2017 Sessions

In total, there were 30 fantastic TransportCamp sessions. Session notes were taken for each unconference session.  Each post includes all the essential session details, links and a summary of all the key points of discussion.

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Planning for the unplanned - proactive responses to rail disruptions

Session Details

Room: Portico

Format: Presentation and discussion

Host name: Brendon Perder

Your name: Lisa Fu


How to manage unplanned disruptions

  • With planned disruptions, we know to put the message out in advance and properly inform travellers. Unplanned is a different case.

  • Buses play a key role, but in the bigger picture, what are some other services? E.g. car share, uber, bikes etc.

  • There is no reserve (like ambulances and emergency services have) of vehicles that the rail service can pull from.

  • Melbourne is subdivided into 4 regions for buses, and operators are based generally in the outer suburbs. It can take a while for them to get buses down to disrupted locations, and especially longer when needing to go to the CBD.

  • There is a stigma around rail replacements

  • London - when there is a rail disruption, most movement is replaced by the surface transport, there is not enough awareness of alternative transport in melb.

  • Social media information on parallel modes of public transport, can get the message out on alternative existing routes

    • So that travellers can plan for their affected journey

    • But it’s also about dealing with the disrupted commuter

    • Giving people a choice or a heads up so that they can prepare


  • There are two categories: people about to use the service; people already using the service (on-board)

    • For people already using the service, there are welfare messages, and things to take note of such as whether they have enough water.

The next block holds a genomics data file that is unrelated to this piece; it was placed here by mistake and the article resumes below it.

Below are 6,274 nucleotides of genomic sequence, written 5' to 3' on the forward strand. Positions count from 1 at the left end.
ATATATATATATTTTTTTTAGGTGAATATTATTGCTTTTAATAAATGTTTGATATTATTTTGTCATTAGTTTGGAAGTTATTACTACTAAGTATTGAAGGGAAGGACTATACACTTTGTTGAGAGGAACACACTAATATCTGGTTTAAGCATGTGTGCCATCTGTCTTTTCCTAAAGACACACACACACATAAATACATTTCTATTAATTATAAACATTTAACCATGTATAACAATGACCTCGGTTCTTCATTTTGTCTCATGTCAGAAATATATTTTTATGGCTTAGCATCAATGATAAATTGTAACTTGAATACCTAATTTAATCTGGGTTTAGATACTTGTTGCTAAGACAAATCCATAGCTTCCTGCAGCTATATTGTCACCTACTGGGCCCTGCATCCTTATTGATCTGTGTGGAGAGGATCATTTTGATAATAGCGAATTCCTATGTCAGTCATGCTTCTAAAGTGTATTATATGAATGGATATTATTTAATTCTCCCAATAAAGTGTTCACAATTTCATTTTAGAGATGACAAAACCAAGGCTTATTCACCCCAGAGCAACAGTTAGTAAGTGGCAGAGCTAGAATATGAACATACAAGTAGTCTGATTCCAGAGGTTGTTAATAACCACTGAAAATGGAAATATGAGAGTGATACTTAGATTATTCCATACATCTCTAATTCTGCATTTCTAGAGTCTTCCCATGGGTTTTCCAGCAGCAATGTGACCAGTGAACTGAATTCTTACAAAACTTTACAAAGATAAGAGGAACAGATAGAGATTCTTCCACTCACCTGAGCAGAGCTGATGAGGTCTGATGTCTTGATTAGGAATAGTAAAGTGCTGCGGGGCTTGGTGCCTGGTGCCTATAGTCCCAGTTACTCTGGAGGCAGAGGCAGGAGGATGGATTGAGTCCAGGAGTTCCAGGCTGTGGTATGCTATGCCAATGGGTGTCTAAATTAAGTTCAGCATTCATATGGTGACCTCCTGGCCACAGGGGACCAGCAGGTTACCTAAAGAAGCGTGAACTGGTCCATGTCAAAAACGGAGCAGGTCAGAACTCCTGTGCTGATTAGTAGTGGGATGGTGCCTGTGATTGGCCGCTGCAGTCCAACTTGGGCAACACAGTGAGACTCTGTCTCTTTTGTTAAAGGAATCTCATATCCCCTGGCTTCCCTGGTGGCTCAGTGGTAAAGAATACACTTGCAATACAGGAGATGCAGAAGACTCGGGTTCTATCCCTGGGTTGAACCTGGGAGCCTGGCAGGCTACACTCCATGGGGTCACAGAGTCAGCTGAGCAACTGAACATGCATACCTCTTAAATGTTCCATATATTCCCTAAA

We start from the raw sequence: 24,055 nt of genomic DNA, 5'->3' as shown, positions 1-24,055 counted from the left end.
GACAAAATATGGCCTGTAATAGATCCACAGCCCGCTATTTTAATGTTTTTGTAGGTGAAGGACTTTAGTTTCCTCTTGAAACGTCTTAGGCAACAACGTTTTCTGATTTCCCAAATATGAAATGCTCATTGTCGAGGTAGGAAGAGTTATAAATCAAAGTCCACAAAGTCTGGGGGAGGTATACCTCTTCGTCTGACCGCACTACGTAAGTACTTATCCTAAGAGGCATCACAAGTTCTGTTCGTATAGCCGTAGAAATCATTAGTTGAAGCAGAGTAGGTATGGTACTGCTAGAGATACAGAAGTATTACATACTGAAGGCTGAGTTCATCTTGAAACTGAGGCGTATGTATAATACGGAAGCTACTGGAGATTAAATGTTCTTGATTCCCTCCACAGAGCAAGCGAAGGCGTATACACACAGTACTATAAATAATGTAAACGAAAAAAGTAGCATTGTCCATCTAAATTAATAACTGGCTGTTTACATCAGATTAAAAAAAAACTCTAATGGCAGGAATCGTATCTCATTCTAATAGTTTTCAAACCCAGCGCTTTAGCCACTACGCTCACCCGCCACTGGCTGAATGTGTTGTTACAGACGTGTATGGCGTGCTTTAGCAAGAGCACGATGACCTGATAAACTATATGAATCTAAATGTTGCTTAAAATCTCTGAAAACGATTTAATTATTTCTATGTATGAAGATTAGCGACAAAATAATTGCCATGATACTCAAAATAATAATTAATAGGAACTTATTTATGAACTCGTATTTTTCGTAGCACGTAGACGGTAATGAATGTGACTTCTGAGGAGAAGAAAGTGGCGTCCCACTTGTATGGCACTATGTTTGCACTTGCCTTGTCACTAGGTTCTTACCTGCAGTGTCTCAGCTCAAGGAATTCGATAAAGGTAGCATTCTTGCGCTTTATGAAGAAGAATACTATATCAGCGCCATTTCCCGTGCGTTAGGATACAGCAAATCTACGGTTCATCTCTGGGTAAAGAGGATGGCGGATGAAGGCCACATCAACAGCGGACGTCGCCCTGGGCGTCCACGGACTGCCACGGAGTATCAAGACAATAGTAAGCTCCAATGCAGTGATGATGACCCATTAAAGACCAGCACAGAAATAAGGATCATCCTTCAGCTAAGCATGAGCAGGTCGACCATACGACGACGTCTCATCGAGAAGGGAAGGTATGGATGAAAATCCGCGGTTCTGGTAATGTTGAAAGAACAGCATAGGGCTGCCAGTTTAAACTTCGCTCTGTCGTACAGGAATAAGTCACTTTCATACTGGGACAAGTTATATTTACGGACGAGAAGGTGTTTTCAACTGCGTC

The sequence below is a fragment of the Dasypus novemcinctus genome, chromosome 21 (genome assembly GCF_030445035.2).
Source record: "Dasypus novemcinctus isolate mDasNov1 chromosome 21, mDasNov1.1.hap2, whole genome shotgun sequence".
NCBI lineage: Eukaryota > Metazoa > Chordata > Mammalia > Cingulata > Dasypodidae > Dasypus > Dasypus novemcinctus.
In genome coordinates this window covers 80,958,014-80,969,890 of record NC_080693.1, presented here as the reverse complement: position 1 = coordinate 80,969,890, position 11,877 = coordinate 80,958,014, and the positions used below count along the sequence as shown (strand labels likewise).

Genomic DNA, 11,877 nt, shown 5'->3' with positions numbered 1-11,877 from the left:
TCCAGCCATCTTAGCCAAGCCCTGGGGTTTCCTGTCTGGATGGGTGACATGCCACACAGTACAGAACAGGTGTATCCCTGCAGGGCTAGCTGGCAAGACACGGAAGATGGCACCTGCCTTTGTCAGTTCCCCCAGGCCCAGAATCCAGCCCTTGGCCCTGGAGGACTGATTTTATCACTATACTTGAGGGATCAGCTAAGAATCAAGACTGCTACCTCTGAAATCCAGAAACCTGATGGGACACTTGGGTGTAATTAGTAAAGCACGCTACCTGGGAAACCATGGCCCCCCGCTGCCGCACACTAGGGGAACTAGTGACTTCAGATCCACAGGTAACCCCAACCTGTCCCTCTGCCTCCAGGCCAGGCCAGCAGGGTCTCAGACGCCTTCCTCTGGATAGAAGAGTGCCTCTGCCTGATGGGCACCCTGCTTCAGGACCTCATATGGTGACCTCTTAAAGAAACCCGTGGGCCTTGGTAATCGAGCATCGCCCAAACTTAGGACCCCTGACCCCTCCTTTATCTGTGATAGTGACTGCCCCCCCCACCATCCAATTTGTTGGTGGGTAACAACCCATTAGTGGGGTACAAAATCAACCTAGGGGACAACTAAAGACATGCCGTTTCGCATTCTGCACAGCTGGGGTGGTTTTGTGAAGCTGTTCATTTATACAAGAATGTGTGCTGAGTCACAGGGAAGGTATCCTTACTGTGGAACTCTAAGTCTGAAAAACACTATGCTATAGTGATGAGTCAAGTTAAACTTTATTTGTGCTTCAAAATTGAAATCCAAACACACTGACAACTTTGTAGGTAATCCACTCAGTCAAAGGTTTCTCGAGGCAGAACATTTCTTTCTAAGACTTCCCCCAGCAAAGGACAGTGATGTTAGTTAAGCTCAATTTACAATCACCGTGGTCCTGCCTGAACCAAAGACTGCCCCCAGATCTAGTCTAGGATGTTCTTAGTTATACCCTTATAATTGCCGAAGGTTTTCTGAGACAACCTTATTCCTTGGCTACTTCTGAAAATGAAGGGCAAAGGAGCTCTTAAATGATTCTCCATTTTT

• Faults are often sudden. It’s important to distinguish between a delay or a fault.

  • Bus replacements have added another 45 minutes onto journeys

    • We need some actual viable alternatives

    • Getting people to working/operational parts of the network, instead of running along the train line section that is affected

  • Planning can group disruptions, so that they are condensed into one period of time, instead of scattered throughout. This happens now.

  • There is such a small window to do works e.g. welding

    • This winds up affecting everyone

    • Speed restrictions are put on, and there are 2-5 minute delays all week

    • If people knew about the reason for these delays, they might be more tolerant

    • 2 min disruption vs. closing the line down for the whole week

  • Communication needs to be there

    • Sometimes the information is not allowed to come out

    • E.g. can’t say that millipedes are on the track, which is causing the shut down of a line.

    • Why don’t rail agencies declare real information?

    • Underpromise and overdeliver

    • Sensitivities - you can’t just announce a fatality

      • But an announcement that there has been a police request might be better

      • Or, the track has now become a crime scene

      • A sense that something more important is going on

    • Quality of info is often poor

  • There needs to be an ‘unplanned plan’ for every station

    • A poor alternative is better than no alternative

  • Multimodal maps at every station, with indicators of ‘you are here’, especially at unstaffed stations

  • Turn outs are 1-2% of the network; but they are 25% of the maintenance budget

  • During a disruption, when you are on a service, honest communication from the driver is appreciated, as well as making sure there is frequent information over a longer period

  • London - there is a driver standard that an announcement needs to be made no longer than 30 seconds after a disruption has happened

    • They let people know something is actively being done

    • People’s perception of time, especially in a tunnel can be skewed. 1 minute can feel like 5 minutes

  • An authoritative voice, like one from the train driver helps

    • Perhaps announcement training for drivers so that they are able to deliver information that is appropriate for passengers

  • This is fundamentally a human issue